Months before crucial assembly elections in UP, Akhilesh Yadav is engaged in a bitter tussle for power with his uncle Shivpal Yadav, one in which his father and Samajwadi Party chief Mulayam Singh has seemed to lean in favour of the latter.
“Akhileshji is the youth face of politics and if he dares to enforce prohibition in the state then he won’t need anyone’s support or shadow to win the assembly elections,” said Nitish Kumar as he weighed in on the very public family feud in UP’s first family.
He said he wouldn’t hesitate in supporting Akhilesh Yadav if the 44-year-old UP chief minister announced prohibition. “There ‘s no gain without a risk, so unless you dare to do something drastic you can’t achieve big political goals,” said the Bihar Chief Minister, whose promise of prohibition had helped him secure overwhelming support from women voters in last year’s assembly elections in his state.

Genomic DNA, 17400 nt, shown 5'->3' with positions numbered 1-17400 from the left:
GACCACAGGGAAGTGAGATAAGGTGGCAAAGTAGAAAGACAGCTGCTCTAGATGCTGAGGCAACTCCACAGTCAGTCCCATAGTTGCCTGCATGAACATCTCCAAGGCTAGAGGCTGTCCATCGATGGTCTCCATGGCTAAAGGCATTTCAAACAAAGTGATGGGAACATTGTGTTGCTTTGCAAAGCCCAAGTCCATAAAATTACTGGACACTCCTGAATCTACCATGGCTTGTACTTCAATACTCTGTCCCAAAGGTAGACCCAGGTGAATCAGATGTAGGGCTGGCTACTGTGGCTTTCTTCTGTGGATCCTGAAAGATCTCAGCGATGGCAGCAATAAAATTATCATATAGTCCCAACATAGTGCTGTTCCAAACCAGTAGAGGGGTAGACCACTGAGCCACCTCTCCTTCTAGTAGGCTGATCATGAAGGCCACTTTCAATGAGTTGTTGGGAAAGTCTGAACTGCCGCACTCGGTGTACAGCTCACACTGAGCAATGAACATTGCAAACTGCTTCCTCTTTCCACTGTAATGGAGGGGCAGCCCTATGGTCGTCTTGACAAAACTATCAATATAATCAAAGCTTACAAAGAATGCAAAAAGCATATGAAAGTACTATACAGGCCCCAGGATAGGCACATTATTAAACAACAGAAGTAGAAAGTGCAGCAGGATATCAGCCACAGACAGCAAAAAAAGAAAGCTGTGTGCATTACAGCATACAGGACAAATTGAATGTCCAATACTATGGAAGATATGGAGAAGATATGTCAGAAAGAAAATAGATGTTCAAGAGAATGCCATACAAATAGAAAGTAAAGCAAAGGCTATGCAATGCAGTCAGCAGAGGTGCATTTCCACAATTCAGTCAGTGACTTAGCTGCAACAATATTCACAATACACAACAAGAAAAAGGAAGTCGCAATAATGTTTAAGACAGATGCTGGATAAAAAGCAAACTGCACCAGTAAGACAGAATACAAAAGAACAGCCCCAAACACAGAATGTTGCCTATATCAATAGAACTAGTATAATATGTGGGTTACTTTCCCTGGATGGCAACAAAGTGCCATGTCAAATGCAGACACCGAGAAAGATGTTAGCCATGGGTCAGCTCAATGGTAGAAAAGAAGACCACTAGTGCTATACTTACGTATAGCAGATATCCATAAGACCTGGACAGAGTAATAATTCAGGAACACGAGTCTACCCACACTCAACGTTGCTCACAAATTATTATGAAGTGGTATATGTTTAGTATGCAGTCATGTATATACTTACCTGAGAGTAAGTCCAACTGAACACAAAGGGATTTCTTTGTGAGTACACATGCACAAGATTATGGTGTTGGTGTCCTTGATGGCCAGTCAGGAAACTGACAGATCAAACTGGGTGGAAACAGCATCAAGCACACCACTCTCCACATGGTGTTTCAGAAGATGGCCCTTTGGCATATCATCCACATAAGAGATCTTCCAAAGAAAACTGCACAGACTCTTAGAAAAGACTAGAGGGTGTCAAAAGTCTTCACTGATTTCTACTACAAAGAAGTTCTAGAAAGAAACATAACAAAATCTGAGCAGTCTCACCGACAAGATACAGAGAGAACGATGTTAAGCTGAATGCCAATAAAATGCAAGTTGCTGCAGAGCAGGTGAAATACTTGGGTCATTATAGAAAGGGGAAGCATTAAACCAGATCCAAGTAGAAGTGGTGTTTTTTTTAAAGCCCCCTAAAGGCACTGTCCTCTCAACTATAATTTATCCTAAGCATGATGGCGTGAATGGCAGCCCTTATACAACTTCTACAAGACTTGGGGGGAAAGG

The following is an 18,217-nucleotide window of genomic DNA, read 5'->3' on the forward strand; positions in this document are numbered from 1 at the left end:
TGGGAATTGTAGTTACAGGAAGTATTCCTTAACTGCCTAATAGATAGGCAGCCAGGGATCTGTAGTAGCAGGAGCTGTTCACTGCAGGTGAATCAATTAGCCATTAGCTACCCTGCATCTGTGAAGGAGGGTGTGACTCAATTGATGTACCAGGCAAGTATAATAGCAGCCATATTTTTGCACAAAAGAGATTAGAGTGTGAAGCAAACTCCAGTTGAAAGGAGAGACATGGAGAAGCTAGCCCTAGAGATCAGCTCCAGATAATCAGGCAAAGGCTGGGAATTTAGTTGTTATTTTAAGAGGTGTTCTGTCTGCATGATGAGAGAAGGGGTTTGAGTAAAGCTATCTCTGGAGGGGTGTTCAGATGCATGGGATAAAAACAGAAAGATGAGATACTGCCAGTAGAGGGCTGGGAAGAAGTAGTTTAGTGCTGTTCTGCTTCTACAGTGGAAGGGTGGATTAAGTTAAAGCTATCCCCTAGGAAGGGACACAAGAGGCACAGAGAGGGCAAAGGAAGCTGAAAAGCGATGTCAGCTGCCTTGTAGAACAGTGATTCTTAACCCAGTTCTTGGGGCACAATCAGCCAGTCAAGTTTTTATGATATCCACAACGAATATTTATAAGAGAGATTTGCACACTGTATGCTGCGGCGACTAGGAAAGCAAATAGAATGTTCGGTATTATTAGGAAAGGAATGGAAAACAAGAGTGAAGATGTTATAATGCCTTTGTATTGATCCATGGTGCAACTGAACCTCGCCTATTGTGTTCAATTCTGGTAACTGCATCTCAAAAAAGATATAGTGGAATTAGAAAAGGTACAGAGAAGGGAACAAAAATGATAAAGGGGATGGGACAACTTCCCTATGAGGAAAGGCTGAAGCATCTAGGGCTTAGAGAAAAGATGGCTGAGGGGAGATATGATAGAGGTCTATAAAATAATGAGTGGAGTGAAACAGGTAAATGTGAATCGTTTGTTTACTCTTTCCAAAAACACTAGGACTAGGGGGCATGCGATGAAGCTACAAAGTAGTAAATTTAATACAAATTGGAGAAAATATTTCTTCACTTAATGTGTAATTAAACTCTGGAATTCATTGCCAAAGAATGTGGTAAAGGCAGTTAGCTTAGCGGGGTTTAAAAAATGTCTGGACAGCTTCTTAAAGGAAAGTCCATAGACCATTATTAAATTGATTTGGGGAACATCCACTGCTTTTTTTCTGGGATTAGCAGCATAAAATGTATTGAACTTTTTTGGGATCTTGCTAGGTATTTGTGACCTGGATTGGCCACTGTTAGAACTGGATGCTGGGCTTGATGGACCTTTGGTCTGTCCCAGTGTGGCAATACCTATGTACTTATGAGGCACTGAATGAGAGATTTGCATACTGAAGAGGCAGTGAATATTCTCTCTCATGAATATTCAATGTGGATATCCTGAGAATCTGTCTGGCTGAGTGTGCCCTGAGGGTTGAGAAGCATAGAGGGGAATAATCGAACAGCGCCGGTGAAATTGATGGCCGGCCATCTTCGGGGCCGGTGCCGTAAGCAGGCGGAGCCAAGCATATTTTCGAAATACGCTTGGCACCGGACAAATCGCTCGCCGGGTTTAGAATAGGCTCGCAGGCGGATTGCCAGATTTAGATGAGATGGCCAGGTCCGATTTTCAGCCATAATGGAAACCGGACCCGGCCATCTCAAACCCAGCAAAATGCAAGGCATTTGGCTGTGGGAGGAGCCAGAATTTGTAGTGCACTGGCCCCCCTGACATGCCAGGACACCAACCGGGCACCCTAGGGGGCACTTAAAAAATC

Mr Kumar’s affection does not extend to Akhilesh Yadav’s father Mulayam Singh after their pre-election misadventure in Bihar. Mulayam Singh had walked out of what was called the Grand Alliance led by Nitish Kumar protesting that his Samajwadi Party, a minor player in the state, had not been given an adequate number of seats to contest.
“Mulayam Singh and his party have been cursed by someone for ditching us last year,” Nitish Kumar said on Monday, linking the Samajwadi Party’s troubles with what he called its party chief’s “betrayal” of an anti-BJP coalition at the last minute.
Nitish Kumar, who has taken over as chief of his party the Janata Dal-United, has already held 10 rallies in Uttar Pradesh amid a recent buzz of a possible alliance with Jat leader Ajit Singh of the Rashtriya Lok Dal.
Mr Kumar has firmly rejected the possibility of a partnership in UP with the Samajwadi Party, though his Bihar ally Lalu Yadav has said his RJD will help Mulayam Singh by fielding no candidates in the state and working “in favour of secular forces.”